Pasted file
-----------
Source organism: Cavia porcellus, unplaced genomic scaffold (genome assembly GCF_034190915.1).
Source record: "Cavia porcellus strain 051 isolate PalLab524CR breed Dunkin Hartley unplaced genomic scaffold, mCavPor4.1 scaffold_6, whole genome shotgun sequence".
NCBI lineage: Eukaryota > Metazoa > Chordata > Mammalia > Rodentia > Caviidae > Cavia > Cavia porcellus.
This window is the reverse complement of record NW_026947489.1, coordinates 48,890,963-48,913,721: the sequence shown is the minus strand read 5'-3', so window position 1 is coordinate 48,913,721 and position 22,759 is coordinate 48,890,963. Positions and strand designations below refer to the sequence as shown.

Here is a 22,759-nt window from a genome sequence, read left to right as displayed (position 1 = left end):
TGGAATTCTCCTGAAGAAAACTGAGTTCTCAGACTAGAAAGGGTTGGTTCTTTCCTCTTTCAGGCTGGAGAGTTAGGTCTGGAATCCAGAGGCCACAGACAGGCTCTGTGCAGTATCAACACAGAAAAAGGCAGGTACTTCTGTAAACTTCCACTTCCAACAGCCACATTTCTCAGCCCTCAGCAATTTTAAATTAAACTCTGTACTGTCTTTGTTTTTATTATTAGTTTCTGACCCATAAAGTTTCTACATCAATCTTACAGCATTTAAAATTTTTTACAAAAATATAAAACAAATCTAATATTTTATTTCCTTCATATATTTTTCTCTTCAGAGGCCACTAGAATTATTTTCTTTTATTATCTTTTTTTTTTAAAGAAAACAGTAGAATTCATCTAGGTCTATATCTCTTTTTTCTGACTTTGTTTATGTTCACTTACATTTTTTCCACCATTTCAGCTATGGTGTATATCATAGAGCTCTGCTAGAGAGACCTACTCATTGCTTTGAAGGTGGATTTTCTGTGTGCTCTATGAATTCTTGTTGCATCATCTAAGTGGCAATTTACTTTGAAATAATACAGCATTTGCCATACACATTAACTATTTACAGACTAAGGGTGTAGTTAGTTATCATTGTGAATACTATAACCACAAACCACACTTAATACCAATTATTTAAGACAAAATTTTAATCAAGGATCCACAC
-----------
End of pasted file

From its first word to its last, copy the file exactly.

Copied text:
Source organism: Cavia porcellus, unplaced genomic scaffold (genome assembly GCF_034190915.1).
Source record: "Cavia porcellus strain 051 isolate PalLab524CR breed Dunkin Hartley unplaced genomic scaffold, mCavPor4.1 scaffold_6, whole genome shotgun sequence".
NCBI lineage: Eukaryota > Metazoa > Chordata > Mammalia > Rodentia > Caviidae > Cavia > Cavia porcellus.
This window is the reverse complement of record NW_026947489.1, coordinates 48,890,963-48,913,721: the sequence shown is the minus strand read 5'-3', so window position 1 is coordinate 48,913,721 and position 22,759 is coordinate 48,890,963. Positions and strand designations below refer to the sequence as shown.

Here is a 22,759-nt window from a genome sequence, read left to right as displayed (position 1 = left end):
TGGAATTCTCCTGAAGAAAACTGAGTTCTCAGACTAGAAAGGGTTGGTTCTTTCCTCTTTCAGGCTGGAGAGTTAGGTCTGGAATCCAGAGGCCACAGACAGGCTCTGTGCAGTATCAACACAGAAAAAGGCAGGTACTTCTGTAAACTTCCACTTCCAACAGCCACATTTCTCAGCCCTCAGCAATTTTAAATTAAACTCTGTACTGTCTTTGTTTTTATTATTAGTTTCTGACCCATAAAGTTTCTACATCAATCTTACAGCATTTAAAATTTTTTACAAAAATATAAAACAAATCTAATATTTTATTTCCTTCATATATTTTTCTCTTCAGAGGCCACTAGAATTATTTTCTTTTATTATCTTTTTTTTTTAAAGAAAACAGTAGAATTCATCTAGGTCTATATCTCTTTTTTCTGACTTTGTTTATGTTCACTTACATTTTTTCCACCATTTCAGCTATGGTGTATATCATAGAGCTCTGCTAGAGAGACCTACTCATTGCTTTGAAGGTGGATTTTCTGTGTGCTCTATGAATTCTTGTTGCATCATCTAAGTGGCAATTTACTTTGAAATAATACAGCATTTGCCATACACATTAACTATTTACAGACTAAGGGTGTAGTTAGTTATCATTGTGAATACTATAACCACAAACCACACTTAATACCAATTATTTAAGACAAAATTTTAATCAAGGATCCACAC